Award-winning author David Gessner will travel to Livingston to read from and talk about his new book, All the Wild that Remains: Edward Abbey, Wallace Stegner and the American West, on Tuesday, July 21, at Elk River Books.
“Archetypal wild man Edward Abbey and proper, dedicated Wallace Stegner left their footprints all over the western landscape. Now, award-winning nature writer David Gessner follows the ghosts of these two remarkable writer-environmentalists from Stegner’s birthplace in Saskatchewan to the site of Abbey’s pilgrimages to Arches National Park in Utah, braiding their stories and asking how they speak to the lives of all those who care about the West.”
A professor of environmental writing at the University of North Carolina in Wilmington, Gessner’s work melds investigative journalism with memoir and a passion for wilderness. His book, The Tarball Chronicles, delves into the devastation wreaked by the BP gulf oil spill. Return of the Osprey is a tribute to this once-endangered species. For his latest book, Gessner travelled through Park County in the summer of 2012 to interview Abbey’s good friend and iconic character Doug Peacock. “I was nervous about meeting Doug Peacock,” he writes. “I didn’t have many living heroes left; Peacock was one.” What emerges from that interview, and as well defines the rest of the book, is a nuanced portrayal that resists easy characterization.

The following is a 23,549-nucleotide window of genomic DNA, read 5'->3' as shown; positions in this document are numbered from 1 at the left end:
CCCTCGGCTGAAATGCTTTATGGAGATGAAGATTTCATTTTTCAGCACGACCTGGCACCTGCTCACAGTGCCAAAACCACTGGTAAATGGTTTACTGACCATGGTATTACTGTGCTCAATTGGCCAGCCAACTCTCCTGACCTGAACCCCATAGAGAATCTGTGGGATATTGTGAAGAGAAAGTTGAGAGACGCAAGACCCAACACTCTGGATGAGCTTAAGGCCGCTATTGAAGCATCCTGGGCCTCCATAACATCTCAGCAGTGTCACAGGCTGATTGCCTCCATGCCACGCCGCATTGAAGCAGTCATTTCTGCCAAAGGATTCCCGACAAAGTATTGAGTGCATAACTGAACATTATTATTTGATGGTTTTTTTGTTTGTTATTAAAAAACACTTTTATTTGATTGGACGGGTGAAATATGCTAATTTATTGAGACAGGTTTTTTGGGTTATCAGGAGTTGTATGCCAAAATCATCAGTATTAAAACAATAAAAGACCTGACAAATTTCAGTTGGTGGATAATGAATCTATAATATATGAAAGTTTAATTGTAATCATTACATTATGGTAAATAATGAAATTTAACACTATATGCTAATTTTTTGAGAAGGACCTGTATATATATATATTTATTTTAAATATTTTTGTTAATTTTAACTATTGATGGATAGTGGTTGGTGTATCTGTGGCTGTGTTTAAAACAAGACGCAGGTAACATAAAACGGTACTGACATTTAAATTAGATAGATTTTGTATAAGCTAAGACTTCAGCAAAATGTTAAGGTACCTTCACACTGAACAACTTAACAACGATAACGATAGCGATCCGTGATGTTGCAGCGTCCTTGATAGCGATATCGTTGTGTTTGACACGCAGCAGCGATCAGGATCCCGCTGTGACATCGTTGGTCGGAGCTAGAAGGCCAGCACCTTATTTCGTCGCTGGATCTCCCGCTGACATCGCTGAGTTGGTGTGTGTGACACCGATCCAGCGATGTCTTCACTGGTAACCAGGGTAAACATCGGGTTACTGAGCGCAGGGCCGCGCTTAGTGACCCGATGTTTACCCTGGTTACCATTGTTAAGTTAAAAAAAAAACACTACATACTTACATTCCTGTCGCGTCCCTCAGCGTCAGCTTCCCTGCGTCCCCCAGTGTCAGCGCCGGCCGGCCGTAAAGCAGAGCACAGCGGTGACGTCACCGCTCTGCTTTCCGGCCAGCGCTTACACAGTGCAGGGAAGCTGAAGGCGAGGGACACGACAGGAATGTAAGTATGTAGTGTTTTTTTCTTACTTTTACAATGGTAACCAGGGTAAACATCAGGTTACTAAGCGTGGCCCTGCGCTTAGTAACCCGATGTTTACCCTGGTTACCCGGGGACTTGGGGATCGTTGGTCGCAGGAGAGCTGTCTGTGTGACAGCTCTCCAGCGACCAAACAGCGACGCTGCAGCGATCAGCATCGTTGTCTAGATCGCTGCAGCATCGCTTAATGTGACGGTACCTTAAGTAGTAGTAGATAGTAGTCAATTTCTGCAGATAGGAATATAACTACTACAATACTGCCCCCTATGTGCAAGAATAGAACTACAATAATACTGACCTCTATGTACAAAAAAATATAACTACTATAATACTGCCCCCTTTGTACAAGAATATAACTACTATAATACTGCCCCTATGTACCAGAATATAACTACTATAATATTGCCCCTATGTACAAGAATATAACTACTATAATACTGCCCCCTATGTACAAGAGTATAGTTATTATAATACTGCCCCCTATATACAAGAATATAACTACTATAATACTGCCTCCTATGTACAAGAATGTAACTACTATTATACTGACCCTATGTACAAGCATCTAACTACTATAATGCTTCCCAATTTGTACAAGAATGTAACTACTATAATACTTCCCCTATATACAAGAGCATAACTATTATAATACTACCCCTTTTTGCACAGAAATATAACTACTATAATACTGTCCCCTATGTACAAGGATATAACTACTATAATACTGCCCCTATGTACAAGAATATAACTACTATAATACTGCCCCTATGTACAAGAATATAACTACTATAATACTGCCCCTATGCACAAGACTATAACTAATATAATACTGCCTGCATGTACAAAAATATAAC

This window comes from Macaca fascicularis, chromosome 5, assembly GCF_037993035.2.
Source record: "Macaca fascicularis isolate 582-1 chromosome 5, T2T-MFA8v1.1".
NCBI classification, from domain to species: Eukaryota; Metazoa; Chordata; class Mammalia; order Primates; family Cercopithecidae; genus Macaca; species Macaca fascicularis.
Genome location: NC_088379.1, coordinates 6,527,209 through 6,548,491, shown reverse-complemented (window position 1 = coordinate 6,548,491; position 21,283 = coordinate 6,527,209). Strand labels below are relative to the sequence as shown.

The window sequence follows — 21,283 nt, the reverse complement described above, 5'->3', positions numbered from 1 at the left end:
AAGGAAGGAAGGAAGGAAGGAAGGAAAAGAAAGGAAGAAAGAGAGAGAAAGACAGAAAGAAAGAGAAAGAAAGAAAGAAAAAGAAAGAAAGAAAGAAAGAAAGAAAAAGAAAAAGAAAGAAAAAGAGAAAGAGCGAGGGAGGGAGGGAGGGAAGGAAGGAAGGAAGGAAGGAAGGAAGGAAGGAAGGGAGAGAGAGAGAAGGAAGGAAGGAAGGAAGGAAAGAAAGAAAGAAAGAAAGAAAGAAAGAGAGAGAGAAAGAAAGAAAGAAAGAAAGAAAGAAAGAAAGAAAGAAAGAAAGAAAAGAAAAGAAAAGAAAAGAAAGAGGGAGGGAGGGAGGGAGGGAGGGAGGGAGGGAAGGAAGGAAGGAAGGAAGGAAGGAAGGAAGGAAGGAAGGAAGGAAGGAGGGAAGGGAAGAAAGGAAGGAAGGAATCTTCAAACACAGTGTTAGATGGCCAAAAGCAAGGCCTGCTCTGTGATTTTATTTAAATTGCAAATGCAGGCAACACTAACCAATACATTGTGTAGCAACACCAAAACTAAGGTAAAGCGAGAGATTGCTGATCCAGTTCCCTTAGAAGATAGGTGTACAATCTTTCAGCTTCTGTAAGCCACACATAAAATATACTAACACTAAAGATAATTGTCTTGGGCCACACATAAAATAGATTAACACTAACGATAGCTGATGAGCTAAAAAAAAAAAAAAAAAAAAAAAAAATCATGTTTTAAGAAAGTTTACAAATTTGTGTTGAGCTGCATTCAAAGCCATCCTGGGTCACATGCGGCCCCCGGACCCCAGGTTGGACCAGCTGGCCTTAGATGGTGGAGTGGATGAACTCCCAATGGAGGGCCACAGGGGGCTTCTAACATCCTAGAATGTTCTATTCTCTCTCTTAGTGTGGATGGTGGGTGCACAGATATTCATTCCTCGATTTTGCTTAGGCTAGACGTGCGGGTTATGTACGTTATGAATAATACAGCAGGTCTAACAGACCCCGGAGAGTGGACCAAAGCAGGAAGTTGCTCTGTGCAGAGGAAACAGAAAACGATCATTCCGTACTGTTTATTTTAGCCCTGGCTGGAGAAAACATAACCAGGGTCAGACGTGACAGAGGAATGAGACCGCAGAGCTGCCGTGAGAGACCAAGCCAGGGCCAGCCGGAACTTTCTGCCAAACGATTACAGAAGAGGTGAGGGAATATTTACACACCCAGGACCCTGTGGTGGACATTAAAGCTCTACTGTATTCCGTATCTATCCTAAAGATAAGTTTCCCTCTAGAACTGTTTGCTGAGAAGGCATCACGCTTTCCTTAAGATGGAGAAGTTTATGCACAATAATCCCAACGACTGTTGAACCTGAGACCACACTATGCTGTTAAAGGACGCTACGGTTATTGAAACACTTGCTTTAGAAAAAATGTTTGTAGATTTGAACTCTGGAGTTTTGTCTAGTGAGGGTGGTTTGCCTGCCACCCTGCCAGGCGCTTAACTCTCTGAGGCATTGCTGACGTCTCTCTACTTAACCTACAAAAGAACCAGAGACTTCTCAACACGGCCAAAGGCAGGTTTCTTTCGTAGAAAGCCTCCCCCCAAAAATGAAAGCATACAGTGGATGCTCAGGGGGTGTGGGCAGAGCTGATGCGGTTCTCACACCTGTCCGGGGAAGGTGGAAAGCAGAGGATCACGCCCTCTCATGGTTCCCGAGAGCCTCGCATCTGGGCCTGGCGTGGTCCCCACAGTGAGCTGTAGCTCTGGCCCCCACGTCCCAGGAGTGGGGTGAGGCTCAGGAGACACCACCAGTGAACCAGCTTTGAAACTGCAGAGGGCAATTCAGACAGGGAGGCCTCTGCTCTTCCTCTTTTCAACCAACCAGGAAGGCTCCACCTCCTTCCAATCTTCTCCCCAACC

Gessner has won a slough of awards for his writing, including a Pushcart Prize, the John Burroughs Award for best nature writing and the 2012 Reed Award for best book on the Southern environment. His articles and essays have been published widely, from Outside magazine to the New York Times, and he founded the award-winning literary journal, Ecotone.
Reviewers have lined up to praise All the Wild that Remains. The Christian Science Monitor named it their number one book for April, and Powell’s Books made it a staff pick. Pam Houston writes, “Praise David Gessner for reminding us of the words of our two most venerated literary grandfathers of the American West, reminding us of our wilder longings, to incite in us a fury, that we might act – even now – to defend all the wild that remains.”
Gessner’s reading is free and open to the public. It begins at 7 p.m. upstairs at Elk River Books, 120 N. Main St. For more information, call 333-2330.